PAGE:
Archive Module Description
Department: Mathematical Sciences
MATH31220: Geometry of Mathematical Physics III
|Type||Tied||Level||3||Credits||20||Availability||Available in 2021/22|
|Tied to||G1K509 Mathematical Sciences|
- Prior knowledge of Analysis in Many Variables and Mathematical Physics
Excluded Combination of Modules
- The aim of the course is to introduce students to the wealth of geometric structures that arise in modern mathematical physics.
- To explore the role of symmetries in physical problems and how they are formulated in mathematical terms, focussing on examples from classical field theory such as electromagnetism.
- To then study geometric constructions such as fibre bundles, connections and curvature that underpin contemporary mathematical physics and its interplay with geometry.
- Variational principle for fields and symmetries.
- Lie algebras, groups, and representations.
- Representations of SO(2), SU(2) and the Lorentz group, including spinors.
- Constructing variational principles invariant under symmetries.
- Charged particle in electromagnetic field and gauge symmetry.
- Variational principle for abelian gauge symmetry.
- Non-abelian gauge symmetry.
- Fibre bundles, connections, and curvature.
- Coupling to charged fields: associated vector bundles and sections.
- Examples of topologically non-trivial configurations: abelian Higgs model, Wu-Yang monopole,'t Hooft Polyakov monopole, Bogomolnyi monopoles, instantons.
- Examples involving spinors and index theorems.
- By the end of the module, students will:
- be able to solve novel and/or complex problems in Applied Mathematics.
- have a systematic and coherent understanding of the mathematical formulation behind the MHD and nonlinear elasticity models.
- have acquired a coherent body of knowledge of MHD and nonlinear elasticity through study of fundamental behaviour of the models as well as specific examples.
- The students will have specialised knowledge and mathematical skills in tackling problems in: symmetries and geometries in physical theories.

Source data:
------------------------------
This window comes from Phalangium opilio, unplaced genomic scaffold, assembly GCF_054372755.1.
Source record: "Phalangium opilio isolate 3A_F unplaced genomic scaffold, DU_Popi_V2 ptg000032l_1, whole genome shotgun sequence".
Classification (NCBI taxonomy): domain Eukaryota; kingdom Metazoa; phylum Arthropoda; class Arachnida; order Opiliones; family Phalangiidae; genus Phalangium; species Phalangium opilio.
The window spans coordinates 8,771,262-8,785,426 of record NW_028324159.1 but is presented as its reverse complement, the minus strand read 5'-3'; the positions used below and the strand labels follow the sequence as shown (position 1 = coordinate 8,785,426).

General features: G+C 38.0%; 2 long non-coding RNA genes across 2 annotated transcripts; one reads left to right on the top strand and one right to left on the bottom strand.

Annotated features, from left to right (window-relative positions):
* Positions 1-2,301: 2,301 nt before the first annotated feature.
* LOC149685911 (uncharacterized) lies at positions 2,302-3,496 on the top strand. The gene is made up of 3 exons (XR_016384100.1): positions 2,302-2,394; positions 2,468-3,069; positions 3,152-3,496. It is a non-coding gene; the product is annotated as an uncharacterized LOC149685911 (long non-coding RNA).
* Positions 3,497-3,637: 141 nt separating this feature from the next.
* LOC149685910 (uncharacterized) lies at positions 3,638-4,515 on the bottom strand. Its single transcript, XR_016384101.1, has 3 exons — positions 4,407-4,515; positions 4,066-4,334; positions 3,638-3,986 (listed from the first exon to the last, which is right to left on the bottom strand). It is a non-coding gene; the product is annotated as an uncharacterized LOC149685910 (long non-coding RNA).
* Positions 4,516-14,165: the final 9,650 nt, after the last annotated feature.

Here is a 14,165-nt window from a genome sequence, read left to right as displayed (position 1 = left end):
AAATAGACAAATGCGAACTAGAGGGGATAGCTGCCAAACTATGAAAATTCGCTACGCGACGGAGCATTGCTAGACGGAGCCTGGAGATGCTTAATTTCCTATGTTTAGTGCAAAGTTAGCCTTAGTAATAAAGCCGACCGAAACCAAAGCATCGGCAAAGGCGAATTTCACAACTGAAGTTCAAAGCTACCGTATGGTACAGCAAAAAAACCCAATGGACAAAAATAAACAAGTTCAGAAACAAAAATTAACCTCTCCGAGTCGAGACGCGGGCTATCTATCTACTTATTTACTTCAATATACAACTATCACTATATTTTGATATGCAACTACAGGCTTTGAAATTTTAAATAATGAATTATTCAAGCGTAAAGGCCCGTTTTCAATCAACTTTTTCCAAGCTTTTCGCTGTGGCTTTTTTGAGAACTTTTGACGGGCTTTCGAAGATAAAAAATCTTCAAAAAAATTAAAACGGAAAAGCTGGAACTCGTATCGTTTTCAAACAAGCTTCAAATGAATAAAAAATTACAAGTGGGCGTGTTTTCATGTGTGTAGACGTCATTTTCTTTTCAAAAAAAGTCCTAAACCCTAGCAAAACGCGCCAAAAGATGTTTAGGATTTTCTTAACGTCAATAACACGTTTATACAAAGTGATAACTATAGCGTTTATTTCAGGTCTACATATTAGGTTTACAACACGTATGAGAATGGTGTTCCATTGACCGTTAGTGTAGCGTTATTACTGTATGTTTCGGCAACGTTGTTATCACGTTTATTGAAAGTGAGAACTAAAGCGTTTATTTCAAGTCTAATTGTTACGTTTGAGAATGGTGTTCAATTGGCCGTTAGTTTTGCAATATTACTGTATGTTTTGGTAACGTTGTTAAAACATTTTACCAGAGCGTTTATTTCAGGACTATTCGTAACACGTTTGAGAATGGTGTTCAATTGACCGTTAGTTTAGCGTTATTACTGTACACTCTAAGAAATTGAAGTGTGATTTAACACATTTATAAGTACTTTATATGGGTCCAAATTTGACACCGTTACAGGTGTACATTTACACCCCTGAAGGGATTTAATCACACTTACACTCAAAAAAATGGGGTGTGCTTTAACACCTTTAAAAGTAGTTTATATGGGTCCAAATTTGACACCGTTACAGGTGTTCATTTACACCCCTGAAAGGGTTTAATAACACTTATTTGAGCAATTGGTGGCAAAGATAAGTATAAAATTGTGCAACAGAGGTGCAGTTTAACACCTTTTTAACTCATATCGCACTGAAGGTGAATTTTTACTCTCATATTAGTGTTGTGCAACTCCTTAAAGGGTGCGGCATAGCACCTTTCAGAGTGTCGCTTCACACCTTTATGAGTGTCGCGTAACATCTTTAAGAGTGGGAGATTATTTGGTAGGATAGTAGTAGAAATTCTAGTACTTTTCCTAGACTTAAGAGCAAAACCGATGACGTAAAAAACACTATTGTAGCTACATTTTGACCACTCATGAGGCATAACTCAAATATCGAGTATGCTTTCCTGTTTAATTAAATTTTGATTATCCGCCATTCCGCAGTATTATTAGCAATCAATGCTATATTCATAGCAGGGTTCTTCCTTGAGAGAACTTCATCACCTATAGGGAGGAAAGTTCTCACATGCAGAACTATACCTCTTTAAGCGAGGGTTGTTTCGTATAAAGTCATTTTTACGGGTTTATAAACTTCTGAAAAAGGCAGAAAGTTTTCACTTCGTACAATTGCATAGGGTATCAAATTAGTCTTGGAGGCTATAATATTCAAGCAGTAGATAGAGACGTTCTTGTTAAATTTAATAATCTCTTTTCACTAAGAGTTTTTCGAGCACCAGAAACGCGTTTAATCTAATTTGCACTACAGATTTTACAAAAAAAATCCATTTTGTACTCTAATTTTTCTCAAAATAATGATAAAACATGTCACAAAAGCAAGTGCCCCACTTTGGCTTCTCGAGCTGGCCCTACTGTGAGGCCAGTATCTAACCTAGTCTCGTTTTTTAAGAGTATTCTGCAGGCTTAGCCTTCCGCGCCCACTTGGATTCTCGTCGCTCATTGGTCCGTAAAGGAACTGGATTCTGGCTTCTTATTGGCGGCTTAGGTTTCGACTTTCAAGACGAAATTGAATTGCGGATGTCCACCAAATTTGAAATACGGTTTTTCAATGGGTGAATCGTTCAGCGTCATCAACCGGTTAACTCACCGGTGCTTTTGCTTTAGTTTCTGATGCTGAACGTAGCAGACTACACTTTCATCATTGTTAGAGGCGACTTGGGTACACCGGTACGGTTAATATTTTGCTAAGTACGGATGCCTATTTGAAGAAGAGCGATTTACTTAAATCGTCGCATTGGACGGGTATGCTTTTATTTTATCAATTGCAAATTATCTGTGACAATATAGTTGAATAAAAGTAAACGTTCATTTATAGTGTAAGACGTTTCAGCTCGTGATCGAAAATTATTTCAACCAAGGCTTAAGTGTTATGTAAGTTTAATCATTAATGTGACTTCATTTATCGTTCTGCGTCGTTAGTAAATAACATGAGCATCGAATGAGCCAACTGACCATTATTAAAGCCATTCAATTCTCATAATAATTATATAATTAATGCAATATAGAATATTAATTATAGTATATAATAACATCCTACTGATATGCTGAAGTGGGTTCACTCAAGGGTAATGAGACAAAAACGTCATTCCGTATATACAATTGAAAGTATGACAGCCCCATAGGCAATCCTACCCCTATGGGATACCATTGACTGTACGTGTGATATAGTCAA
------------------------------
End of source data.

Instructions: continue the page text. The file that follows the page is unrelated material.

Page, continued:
- <enter text if appropriate for the module, if not remove using 'Right Click, remove outcome'>
Modes of Teaching, Learning and Assessment and how these contribute to the learning outcomes of the module
- Lectures demonstrate what is required to be learned and the application of the theory to practical examples.
- Assignments for self-study develop problem-solving skills and enable students to test and develop their knowledge and understanding.
- Formatively assessed assignments provide practice in the application of logic and a high level of rigour as well as feedback for the students and the lecturer on the students’ progress.
- The end-of-year examination assesses the knowledge acquired and the ability to solve predictable and unpredictable problems.
Teaching Methods and Learning Hours
|Lectures||42||2 per week in Michaelmas and Epiphany; 2 in Easter||1 hour||42|
|Problems Classes||8||4 classes in Michaelmas and Epiphany||1 hour||8|
|Preparation and Reading||150|
|Component: Examination||Component Weighting: 100%|
|Element||Length / duration||Element Weighting||Resit Opportunity|
|End of year written examination||3 hours||100%|
Eight written or electronic assignments to be assessed and returned. Other assignments are set for self-study and complete solutions are made available to students.
■ Attendance at all activities marked with this symbol will be monitored. Students who fail to attend these activities, or to complete the summative or formative assessment specified above, will be subject to the procedures defined in the University's General Regulation V, and may be required to leave the University